Calendula: Something, something Lynch and childbirth (warning of minor spoilers)
Updated: Jul 21
Among the rise of post modern games that challenge what can be done with the video game medium (games like Undertale, Pony Island and DDLC to name a few) Calendula sits on something of a conundrum, the idea of being a haunted game that does not want to be played and you having to fight it in order to play it sounds interesting and has potential. Does Calendula explore this idea of a game trying to prevent you from playing it?
Kind of, but I....really don’t know....
Calendula has a plot, at least I think it does, the spattering of verge purple prose and cliché phrases found in most horror fiction are there (it is not your fault.....look in the dark....only pain etc) suggest that there is some sort of story to be had, the ending itself suggests there is something to do with childbirth. Unlike Calendula, Pony Island or DDLC that have great narratives that don’t spoon feed the player while keeping them engaged, DDLC in particular has a fantastic story that is talked about frequently. Calendula’s plot (if it has one ) is far too abstract for it to be involving or have much in terms of meaning, I would hazard a guess in suggesting that it is not even that well written with the pretentious wording and phrasing. It all feels like Blooming Buds Studios thought they were more intelligent than they actually were. That is not to say that there are periods of menace in the game, or that there is no unsettling imagery (still don’t understand what that meat in the sink was for but anyway....) it does not last long because the atmosphere, writing and imagery are inherently shallow and lacking in meaningful substance, the sense of danger is never really established properly. There is no SHODAN or Monika equivalent here, we never even find out if the game is even malevolent. The game just does its thing; putting only the minimal amount of tension and hoping its patch narrative will help the rest through.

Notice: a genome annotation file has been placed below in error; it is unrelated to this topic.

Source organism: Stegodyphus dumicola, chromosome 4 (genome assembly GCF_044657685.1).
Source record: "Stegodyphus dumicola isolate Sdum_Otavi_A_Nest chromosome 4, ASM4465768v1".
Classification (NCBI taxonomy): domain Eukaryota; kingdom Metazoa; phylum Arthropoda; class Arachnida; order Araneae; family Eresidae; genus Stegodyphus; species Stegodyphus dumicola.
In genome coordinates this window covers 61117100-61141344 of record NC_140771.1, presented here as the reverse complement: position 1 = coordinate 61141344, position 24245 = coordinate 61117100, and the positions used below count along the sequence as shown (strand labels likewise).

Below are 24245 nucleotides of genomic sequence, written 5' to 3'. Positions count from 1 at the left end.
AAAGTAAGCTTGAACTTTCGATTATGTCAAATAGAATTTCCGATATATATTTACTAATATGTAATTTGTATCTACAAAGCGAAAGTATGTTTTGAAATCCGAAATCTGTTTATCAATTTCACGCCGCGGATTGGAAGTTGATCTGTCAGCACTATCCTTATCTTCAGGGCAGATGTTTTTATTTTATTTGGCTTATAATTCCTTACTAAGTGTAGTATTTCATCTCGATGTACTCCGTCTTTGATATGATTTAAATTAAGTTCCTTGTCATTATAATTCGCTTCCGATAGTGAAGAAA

There is not really much to talk about in terms of gameplay, you spend majority of in the opinions menu trying to find a pass word or situation where you can load a save file in order to press w until the game ‘crashes’, rinse and repeat until the game finishes. Again there is some creativity to the puzzles involving perception and sound which all contribute to the atmosphere even if it is somewhat weak. The game gives a clue for each puzzle with clue (the eye) which can be either incredibly obvious or incredibly obtuse depending on how hard the line is trying to be sinister. Lines like “who controls who?” are easy to solve while “your path is written” left me confused as to what I was meant to do. I am trying to say that this game’s difficultly curve is somewhat all over the place. It is not bad per say but it is not really good either, it works and that is kind of it.
When the game presents the 3d graphics it is very basic, very flat texturing and shading. This is not a bad thing per say as periods where this is happening are very brief as we spend most of the time in the opinions menu. There the art style shines, beautiful and yet just that little bit off putting, that something is wrong with the game itself. However even with the range of reds and whites the game does not really have any striking imagery, the game’s visuals are unique but sadly not memorable. I am struggling to remember anything about the game; I doubt I will remember this game will occupy my thoughts in the near future.
This game has no flaws regarding technical aspects, runs perfectly well. The sound design is pretty good despite it being somewhat generic screams and soft smooth music laced with glitches.
Calendula must be one of the most mediocre titles I have reviewed recently; it wants to be the next David Lynch but lacks the talent and dedication to pull it off. I would love to see the concept of a game that does not want to be played done with more creativity, more gameplay and/or story and with less head up the ass.